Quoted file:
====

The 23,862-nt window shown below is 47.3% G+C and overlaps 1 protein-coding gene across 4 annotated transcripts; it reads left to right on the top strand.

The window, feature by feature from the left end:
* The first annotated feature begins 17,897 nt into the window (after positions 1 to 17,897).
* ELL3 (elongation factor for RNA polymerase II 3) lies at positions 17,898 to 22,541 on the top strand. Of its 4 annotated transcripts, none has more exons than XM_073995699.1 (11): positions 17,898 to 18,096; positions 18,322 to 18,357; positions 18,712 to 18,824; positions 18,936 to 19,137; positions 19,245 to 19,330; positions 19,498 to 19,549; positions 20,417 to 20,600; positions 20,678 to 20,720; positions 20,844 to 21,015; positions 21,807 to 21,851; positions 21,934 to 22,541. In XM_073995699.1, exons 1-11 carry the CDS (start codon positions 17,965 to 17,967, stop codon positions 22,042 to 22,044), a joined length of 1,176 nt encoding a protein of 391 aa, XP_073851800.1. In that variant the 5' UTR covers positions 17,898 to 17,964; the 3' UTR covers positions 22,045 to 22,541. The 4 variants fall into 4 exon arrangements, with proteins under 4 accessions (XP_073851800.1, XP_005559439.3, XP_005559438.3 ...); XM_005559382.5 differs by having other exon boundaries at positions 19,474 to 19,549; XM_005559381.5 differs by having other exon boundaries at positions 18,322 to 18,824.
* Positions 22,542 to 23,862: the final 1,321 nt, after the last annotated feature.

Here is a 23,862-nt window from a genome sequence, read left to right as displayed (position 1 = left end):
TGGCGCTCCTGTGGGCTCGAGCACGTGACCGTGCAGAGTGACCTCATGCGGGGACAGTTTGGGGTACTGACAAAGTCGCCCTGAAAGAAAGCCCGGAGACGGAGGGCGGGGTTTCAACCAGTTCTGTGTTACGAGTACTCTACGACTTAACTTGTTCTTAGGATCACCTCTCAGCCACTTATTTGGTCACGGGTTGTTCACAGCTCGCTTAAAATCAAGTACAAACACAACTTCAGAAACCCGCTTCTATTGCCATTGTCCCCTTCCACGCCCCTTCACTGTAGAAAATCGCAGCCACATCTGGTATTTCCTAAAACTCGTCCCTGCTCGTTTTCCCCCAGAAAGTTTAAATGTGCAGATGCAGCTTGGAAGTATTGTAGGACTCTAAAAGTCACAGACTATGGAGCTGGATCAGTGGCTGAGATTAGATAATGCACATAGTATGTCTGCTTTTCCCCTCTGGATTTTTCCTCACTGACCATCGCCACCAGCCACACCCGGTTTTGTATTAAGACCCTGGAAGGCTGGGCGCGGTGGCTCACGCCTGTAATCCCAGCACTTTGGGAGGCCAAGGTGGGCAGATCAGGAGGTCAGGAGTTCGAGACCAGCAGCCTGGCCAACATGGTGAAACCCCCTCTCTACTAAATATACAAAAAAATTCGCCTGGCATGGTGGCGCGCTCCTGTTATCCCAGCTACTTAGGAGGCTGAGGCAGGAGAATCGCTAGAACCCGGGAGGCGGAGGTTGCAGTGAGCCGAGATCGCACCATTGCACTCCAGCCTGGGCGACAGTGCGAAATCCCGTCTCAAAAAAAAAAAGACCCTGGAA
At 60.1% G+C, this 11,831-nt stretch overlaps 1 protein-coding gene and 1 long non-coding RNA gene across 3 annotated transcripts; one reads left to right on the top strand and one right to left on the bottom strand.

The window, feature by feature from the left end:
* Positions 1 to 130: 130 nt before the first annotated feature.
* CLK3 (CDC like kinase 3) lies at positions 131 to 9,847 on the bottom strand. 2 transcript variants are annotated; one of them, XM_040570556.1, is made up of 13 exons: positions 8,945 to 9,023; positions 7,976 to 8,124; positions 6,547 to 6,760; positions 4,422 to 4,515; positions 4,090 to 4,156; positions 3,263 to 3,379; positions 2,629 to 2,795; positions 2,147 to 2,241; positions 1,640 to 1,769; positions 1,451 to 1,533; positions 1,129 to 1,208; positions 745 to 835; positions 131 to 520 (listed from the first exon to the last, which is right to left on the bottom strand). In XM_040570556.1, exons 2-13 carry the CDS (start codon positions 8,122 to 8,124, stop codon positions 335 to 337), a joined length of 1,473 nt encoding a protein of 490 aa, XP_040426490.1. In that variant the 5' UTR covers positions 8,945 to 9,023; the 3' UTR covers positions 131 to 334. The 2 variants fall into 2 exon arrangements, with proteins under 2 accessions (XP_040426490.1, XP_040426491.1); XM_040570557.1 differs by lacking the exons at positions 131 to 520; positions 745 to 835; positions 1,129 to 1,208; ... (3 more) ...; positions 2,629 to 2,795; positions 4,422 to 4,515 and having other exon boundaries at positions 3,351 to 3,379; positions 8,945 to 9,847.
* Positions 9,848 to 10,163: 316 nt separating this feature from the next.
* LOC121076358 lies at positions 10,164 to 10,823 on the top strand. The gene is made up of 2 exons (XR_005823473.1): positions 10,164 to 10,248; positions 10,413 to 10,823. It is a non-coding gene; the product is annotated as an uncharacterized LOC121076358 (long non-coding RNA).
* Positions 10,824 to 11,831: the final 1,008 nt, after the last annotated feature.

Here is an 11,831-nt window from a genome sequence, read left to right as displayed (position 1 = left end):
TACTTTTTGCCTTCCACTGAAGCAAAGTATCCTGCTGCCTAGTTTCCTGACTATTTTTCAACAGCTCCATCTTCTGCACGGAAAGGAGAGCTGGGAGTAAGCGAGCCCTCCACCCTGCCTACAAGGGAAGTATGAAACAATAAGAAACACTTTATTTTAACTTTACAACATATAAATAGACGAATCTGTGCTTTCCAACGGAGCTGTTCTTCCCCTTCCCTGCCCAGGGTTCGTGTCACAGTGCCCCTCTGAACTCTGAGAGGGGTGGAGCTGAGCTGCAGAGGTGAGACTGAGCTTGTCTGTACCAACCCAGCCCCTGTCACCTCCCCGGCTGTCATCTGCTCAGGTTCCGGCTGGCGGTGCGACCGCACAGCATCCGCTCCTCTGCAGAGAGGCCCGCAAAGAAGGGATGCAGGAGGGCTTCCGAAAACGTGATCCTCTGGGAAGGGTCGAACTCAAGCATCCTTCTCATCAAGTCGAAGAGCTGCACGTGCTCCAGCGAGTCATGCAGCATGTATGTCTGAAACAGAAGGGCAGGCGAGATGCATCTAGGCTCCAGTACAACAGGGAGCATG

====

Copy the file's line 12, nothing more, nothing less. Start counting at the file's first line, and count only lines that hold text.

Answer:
* Positions 9,848 to 10,163: 316 nt separating this feature from the next.